In all my years of wandering around spouting off in an alley I have gotten hundreds of emails from people who are offended for one reason or another. And yet, I can't remember one that said I didn’t have a right to my opinion. They said I was stupid, wrong, pig headed, ignorant, yes, but no death threats. The most I've had to deal with was a late night drunk dial from an agitated cabinet minister.

How lucky are we that we live in a country that when offended, that’s what we do. Send an email or leave a rambling voice message. Like most people who move around upright, I have beliefs. I’d like to think I have beliefs that I would die for. The freedom to offend is very near the top. Thankfully that has never been put to the test. It was put to the test this past week in Paris.

Honestly, I can't put into words how I feel about what happened in Paris. But when I go online and I see the editorial cartoons created in the aftermath, I don't have to.


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The Right (and Left) Thing to Do

Posted: 03/12/2014 6:43:26 AM





I have a question; it’s been bothering me for a while now. Well actually, it’s been bothering me since about eight o'clock this morning when I was almost crushed by an SUV on my way to work. When did using a turn signal become optional in this country?

Remember the turn signal? That little stick on the left hand side of the steering wheel? I say “remember” because I'm guessing a lot of Canadians, they have no idea what that stick is or what it's used for.

If aliens came down from outer space and studied the way Canadians drive they would assume that using a turn signal was a voluntary exercise and that there were no actual firm guidelines surrounding its use.

Refresher: it’s to signal people, it tells people what you’re about to do before you do it. Which comes in handy at 110 kilometres an hour. And all of you people who use it to tell people what you have done? After you have done it? You are doing it wrong.

And to you, the guy in the intersection who decides at the last minute to turn left but decides that there is no reason in the world to tell anyone what you’re up to or why you’ve suddenly stopped on a green light. You sir are not only a bad driver, you're a bad person. How bad? Everyone around you hates you. But don’t worry, I can help you. There’s a simple solution.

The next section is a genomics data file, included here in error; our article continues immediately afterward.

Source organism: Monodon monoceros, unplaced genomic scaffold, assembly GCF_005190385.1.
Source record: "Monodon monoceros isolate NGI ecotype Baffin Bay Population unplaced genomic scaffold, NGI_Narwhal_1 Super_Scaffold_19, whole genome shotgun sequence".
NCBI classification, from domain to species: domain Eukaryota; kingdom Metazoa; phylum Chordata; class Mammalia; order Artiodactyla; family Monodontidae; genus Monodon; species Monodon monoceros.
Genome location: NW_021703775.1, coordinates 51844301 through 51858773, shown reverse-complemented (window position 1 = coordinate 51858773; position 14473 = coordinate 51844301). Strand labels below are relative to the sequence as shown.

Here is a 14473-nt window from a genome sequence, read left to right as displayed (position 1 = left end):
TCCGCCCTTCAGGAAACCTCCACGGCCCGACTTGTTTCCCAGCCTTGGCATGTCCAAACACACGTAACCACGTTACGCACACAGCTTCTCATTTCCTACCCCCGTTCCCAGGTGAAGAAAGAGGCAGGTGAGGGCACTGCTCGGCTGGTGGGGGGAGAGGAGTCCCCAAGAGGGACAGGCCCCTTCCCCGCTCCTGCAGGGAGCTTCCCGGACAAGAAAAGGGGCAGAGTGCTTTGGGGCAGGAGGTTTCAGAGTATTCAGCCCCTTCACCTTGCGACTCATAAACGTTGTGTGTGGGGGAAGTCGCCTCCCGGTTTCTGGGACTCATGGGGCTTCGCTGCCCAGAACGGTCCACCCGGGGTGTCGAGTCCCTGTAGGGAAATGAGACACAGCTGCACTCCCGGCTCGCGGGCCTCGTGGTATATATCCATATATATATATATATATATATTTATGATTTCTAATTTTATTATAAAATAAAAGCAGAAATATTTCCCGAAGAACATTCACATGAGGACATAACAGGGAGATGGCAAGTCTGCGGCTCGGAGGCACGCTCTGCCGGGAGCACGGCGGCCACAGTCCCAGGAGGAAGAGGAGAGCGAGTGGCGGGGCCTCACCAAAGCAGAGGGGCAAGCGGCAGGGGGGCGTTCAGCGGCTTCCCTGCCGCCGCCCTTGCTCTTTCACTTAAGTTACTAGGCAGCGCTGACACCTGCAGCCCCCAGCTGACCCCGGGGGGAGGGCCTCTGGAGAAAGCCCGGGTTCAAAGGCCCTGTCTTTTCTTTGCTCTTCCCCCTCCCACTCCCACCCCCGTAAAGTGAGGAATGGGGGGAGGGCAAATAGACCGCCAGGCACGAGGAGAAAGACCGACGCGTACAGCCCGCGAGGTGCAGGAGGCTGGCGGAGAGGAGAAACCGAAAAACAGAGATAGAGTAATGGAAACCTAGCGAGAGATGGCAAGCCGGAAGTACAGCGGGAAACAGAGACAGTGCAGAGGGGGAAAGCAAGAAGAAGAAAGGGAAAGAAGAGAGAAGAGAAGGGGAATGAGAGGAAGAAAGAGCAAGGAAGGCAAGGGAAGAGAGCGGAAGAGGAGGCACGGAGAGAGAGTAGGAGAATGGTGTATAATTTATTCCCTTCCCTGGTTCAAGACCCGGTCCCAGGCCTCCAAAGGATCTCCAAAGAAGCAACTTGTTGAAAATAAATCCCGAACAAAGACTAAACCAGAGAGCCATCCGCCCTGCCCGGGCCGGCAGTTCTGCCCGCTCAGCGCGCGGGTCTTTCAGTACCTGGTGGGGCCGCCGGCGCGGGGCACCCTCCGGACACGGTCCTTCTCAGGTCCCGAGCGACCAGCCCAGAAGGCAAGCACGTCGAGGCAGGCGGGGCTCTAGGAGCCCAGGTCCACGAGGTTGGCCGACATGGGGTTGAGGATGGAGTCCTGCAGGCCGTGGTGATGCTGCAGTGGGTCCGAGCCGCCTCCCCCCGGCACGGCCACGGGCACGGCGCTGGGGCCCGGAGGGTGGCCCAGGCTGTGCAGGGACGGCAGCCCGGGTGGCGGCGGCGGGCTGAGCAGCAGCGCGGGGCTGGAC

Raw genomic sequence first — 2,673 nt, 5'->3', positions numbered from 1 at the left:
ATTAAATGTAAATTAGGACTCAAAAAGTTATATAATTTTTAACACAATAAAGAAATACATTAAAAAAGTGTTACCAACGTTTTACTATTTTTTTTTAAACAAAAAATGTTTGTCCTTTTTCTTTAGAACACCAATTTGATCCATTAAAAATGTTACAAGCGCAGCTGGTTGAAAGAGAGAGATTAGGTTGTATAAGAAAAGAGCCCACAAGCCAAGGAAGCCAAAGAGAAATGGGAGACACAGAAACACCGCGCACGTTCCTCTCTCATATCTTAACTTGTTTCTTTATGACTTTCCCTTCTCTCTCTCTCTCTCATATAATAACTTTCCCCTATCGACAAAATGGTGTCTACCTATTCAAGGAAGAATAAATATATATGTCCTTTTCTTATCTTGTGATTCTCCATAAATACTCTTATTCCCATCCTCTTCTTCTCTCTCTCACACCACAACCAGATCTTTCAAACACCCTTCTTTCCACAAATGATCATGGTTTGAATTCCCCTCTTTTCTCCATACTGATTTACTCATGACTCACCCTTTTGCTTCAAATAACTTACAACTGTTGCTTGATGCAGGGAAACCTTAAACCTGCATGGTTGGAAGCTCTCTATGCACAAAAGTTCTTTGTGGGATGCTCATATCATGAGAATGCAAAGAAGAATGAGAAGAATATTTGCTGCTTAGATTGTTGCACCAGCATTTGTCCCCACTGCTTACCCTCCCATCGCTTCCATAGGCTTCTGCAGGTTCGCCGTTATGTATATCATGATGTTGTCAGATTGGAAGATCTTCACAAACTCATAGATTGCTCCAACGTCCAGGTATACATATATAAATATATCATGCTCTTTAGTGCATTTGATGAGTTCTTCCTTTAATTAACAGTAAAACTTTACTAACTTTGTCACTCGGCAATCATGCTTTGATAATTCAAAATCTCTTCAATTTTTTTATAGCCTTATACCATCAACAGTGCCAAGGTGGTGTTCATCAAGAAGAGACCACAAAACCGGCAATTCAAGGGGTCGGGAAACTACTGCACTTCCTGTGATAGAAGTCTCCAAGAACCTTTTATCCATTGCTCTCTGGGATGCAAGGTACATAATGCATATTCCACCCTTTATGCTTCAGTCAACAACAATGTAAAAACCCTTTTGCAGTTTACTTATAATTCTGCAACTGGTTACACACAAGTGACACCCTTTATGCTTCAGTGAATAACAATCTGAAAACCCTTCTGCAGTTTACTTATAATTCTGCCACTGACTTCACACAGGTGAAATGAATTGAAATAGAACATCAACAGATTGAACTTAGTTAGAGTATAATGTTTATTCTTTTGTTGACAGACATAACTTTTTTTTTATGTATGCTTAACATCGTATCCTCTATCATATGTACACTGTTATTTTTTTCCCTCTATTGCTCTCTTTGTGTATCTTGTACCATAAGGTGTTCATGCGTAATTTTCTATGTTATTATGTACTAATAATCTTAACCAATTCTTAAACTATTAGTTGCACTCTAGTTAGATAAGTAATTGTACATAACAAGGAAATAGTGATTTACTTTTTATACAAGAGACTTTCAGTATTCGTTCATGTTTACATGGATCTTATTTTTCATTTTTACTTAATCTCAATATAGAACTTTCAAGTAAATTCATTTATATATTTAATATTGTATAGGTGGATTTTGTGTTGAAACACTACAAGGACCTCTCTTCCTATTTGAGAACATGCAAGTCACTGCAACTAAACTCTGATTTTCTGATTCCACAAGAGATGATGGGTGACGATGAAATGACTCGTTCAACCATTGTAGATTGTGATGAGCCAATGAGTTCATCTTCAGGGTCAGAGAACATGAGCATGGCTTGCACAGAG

Signal.

It's as easy as lifting a finger. Literally. So this holiday season, save a life, lift a finger. So the rest of us don't have to show you ours.

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Partisan Inferno

Posted: 26/11/2014 7:41:32 AM





Dante’s inferno. A very famous 14th-century epic poem describes Dante's descent into Hell. According to Dante, there are nine circles of suffering. And as one can imagine they get worse as you go on and on. Spoiler alert—the final circle is basically sitting in a room watching Canada Action Plan ads over and over again on a loop. 

By now everyone is familiar with these ads. You can't watch a hockey game or an episode of Steven and Chris in this country without a Canada Action Plan ad telling you to love your government because your government loves you. My favourite one is the one that tells us how much our government loves and cares for our veterans. I swear to you, if I have a stroke in the next 12 months it will be while I’m watching one of those commercials. 

Governments are not supposed to spend taxpayers' money on ads promoting their own party or their election platform. End of story. 

Now, I'm not saying this government is the first one to do it, far from it. But let’s give credit where credit is due. They have turned it into a fine art. They have spent over 620 million tax dollars on such advertising since they’ve been elected. Partisan advertising has become like doping in sports. Those who do it, defend it. But we all know it’s designed to give one party an unfair edge. And we all know it’s cheating.

Canada's Action Plan. The only thing honest is the title. Canada—I know what that means. And I know what action the government’s doing to us when they put those ads on TV. I would draw a picture, but that, you can't show in primetime.